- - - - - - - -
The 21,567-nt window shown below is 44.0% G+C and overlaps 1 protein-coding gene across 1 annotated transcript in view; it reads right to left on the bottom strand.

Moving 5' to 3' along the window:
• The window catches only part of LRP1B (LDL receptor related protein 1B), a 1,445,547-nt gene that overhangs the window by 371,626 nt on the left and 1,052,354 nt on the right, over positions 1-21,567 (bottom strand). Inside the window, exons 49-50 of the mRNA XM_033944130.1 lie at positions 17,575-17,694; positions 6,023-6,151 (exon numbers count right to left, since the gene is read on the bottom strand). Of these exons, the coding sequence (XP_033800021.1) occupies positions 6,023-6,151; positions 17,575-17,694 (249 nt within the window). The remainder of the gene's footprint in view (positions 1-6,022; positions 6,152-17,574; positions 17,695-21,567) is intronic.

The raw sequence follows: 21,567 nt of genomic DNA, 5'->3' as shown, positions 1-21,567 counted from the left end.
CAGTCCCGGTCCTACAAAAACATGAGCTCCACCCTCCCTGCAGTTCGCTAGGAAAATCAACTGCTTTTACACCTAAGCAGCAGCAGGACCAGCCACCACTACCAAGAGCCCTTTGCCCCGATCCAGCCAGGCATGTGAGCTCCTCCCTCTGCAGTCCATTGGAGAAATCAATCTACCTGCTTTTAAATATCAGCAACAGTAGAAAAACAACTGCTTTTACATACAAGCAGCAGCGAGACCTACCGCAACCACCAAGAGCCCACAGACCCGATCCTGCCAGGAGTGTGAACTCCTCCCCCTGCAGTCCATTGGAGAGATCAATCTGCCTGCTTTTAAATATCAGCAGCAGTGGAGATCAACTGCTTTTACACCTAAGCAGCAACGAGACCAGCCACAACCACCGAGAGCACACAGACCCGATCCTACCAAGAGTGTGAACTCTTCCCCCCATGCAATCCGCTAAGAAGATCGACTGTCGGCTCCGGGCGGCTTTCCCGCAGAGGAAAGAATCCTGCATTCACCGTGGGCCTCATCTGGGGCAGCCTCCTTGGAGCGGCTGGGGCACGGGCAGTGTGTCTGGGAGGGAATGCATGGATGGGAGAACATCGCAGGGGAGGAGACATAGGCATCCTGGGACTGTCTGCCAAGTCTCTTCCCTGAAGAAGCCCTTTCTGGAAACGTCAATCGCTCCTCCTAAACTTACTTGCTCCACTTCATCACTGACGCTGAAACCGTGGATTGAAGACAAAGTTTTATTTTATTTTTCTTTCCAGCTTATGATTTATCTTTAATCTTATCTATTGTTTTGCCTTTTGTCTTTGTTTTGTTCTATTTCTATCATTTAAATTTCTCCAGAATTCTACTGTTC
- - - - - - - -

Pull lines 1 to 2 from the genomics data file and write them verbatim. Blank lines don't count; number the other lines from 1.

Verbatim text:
The 21,567-nt window shown below is 44.0% G+C and overlaps 1 protein-coding gene across 1 annotated transcript in view; it reads right to left on the bottom strand.

Moving 5' to 3' along the window: